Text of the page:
Should Publishers Open Bookstore Cafes? They Are in Korea

In Discussion by Dennis Abrams

Publisher-owned and run bookstore cafes give publishers an opportunity to interact directly with readers and book buyers.

By Dennis Abrams

For decades, many publishers maintained their own bookstores. You can still see the signage on the old Scribner’s building where the ground floor was once a glorious bookstore, which was open for a century and closed in 1989, became a Brentano’s for a decade, and is now a Sephora. And publishing types of a certain age remember the beautiful Doubleday Book Shop on Fifth Avenue, itself one of 8 grand bookstores on the Avenue to close in the last two decades of the 20th century.

Munhakdongne Publishing Group's book-themed Cafe Comma in Korea

Today, some publishers still maintain their own storefronts, albeit ones that are significantly more modest than those of the previous century. Melville House and PowerHouse, both in Brooklyn, are two publishers that have opened up successful bookstores; out West, San Francisco’s McSweeney’s has sponsored a variety of novelty themed stores that also sell their wares.

And the trend is taking off, albeit, further afield…

In Korea, the trend of publishers opening bookstore cafe — the 21st-century incarnation of what passes for a bricks-and-mortar bookstore — is taking off. The Korea Herald reports that in Seoul, “cafes that provide books to read reflect the ever-changing trend and culture of the publishing industry here.”

Many of these cafes are located in the city’s Hongdae area, home to the city’s arts and indie music scene, and the former site of many of Korea’s major publishing houses, many of whom have moved to Paju Book City, while others still remain, leaving a large population of editors and writers eager to take advantage of the area’s cafe scene, including book-themed cafes that are rapidly becoming multi-purpose culture spots.

“It really is an enormous joy to see your books being read by real people.”

In one such instance, Jang Eu-ddeum, a former marketer for the major publishing house Munhakdongne Publishing Group, opened the book-themed Cafe Comma in 2011. The cafe, along with serving refreshments, also operates as a bookstore, selling remainders published by Munhakdongne at a 50% discount.

“Before opening the cafe, we (the publishing company) had to throw most of these books out,” said Jang. “It cost too much to hire someone to take care of them. It was really heartbreaking to see them taken away to be destroyed.”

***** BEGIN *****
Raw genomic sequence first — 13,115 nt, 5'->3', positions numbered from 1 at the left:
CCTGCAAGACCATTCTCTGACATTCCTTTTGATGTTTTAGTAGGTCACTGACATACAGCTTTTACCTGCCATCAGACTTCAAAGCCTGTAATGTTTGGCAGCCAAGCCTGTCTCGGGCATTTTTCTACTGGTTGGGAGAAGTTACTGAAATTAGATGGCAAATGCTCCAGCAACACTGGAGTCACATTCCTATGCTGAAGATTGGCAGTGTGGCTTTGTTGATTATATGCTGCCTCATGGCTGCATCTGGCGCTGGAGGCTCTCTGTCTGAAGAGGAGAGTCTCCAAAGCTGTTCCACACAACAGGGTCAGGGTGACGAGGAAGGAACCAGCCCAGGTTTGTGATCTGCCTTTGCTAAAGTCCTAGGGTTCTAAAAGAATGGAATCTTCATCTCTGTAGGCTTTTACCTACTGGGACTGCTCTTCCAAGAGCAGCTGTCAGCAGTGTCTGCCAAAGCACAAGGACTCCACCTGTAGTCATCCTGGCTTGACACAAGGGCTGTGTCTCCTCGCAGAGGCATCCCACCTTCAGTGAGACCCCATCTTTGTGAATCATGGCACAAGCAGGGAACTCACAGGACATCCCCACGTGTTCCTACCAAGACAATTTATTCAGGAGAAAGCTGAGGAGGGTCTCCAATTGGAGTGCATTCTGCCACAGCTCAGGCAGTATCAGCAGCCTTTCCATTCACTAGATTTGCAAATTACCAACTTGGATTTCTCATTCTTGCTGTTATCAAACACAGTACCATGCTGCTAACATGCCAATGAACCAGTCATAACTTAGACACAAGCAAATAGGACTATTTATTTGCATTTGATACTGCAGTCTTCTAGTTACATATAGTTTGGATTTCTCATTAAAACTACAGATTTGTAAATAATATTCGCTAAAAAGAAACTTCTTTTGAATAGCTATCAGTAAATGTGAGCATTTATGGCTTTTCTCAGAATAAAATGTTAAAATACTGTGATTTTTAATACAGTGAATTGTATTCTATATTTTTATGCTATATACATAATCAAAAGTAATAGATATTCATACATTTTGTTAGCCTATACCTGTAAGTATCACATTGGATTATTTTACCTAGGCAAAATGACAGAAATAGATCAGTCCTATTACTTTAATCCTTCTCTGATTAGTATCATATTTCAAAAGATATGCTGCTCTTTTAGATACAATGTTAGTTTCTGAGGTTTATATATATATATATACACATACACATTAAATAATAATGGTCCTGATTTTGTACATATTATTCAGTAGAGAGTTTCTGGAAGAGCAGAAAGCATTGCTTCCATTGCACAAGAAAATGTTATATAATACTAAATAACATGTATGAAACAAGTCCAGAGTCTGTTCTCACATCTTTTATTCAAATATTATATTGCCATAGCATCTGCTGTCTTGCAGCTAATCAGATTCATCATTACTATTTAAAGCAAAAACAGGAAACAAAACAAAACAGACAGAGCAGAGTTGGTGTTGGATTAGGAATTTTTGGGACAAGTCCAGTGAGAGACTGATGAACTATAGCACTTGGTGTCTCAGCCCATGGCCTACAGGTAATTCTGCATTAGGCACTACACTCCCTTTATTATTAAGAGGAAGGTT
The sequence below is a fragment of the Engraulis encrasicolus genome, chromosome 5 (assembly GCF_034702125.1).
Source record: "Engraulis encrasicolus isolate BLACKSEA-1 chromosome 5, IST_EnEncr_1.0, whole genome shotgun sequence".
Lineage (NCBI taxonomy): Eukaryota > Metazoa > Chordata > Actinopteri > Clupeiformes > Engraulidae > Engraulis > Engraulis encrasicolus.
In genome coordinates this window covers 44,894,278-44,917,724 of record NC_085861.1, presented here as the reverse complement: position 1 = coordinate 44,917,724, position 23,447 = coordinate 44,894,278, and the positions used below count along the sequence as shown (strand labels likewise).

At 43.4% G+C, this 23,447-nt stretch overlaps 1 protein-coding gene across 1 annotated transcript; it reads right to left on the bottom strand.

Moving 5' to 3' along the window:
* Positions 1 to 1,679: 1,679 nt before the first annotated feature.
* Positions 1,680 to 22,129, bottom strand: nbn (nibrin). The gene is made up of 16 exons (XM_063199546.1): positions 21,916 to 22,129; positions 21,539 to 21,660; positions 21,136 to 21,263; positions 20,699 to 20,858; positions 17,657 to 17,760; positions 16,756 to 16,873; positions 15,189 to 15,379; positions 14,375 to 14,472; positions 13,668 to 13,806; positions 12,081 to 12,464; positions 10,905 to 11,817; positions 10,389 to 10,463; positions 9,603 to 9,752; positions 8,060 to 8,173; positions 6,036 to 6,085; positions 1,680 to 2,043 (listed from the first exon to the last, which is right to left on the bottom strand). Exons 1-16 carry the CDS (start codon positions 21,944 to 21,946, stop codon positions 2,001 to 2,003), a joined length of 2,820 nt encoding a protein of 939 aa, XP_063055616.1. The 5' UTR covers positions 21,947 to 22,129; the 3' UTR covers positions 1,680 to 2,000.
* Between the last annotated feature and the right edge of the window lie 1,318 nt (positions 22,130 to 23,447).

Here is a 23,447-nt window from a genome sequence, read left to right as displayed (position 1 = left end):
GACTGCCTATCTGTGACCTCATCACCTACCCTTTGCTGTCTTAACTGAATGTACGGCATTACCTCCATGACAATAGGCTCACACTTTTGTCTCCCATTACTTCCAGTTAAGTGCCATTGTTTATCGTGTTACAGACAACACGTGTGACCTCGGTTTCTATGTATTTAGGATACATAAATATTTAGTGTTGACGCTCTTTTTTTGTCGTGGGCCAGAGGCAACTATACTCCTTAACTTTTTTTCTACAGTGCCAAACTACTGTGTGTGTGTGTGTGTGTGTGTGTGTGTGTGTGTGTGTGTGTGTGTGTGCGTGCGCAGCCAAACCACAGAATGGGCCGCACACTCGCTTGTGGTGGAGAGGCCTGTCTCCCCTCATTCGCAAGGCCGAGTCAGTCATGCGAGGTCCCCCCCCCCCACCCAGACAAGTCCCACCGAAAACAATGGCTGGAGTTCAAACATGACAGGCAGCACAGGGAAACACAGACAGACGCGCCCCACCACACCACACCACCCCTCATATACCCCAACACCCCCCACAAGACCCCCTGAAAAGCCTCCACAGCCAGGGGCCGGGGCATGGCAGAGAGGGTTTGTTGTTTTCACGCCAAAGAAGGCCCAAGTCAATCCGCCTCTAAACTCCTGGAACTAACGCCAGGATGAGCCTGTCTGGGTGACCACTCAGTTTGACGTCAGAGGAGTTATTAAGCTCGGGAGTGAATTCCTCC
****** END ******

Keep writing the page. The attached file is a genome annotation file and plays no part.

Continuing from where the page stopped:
Jang finds a great deal of pleasure in seeing customers reading the books that he had a hand in creating. “When you work at a publishing company, you hardly get to see the readers who actually enjoy the projects you created. But in this cafe, the readers are physically here. It really is an enormous joy to see your books being read by real people.”

And another major publishing house, Changbi Publishers in Paju Book City, opened its own cafe in February last year. The cafe, which also sells the books that the company publishes, has become a “hot spot” for literary events, holding more than 80 such featuring some of “the most celebrated writers and scholars in the country”, including scholar Kim Doo-sik, poet Kim Seon-woo and novelist Gong Ji-young.

The cafe has even became a political hot spot, often visited by DUP candidate Moon Jae-in and independent candidate Ahn Cheol-soo, whenever they had meetings with literary figures.

“We really strive to be something more than a cafe, or a bookstore, or a library,” said the cafe’s manager, Jeong Ji-yeon. “Many editors of Changbi also work in the cafe, holding their editorial meetings here. We receive visits from both our readers and writers. We feel it’s important to have a physical place to display the books and interact with the people, in spite of the increasing number of online bookstores. While ebooks are all about the content, books as hard copies have something more to offer.”

For Jang, it’s all about filling a vacuum. “The disappearance of (physical) bookstores is unfortunate for the reading public and the country, and really putting the existence of publishing houses at risk. But reading (hard copy) books is the kind of experience that is incomparable to anything else. It requires one’s initiative and physical actions. The stories don’t continue unless you flip the pages with your hands. That’s why every reading experience is very personal, and that is why we need physical spaces to offer that opportunity to the public.”

Is there more opportunity for publishers to get into the retail game as they seek more and more direct-to-consumer sales, or is bookselling no longer part of publishers’ DNA or core competencies?

About the Author

Dennis Abrams

Dennis Abrams is a contributing editor for Publishing Perspectives, responsible for news, children's publishing and media. He's also a restaurant critic, literary blogger, and the author of "The Play's The Thing," a complete YA guide to the plays of William Shakespeare published by Pentian, as well as more than 30 YA biographies and histories for Chelsea House publishers.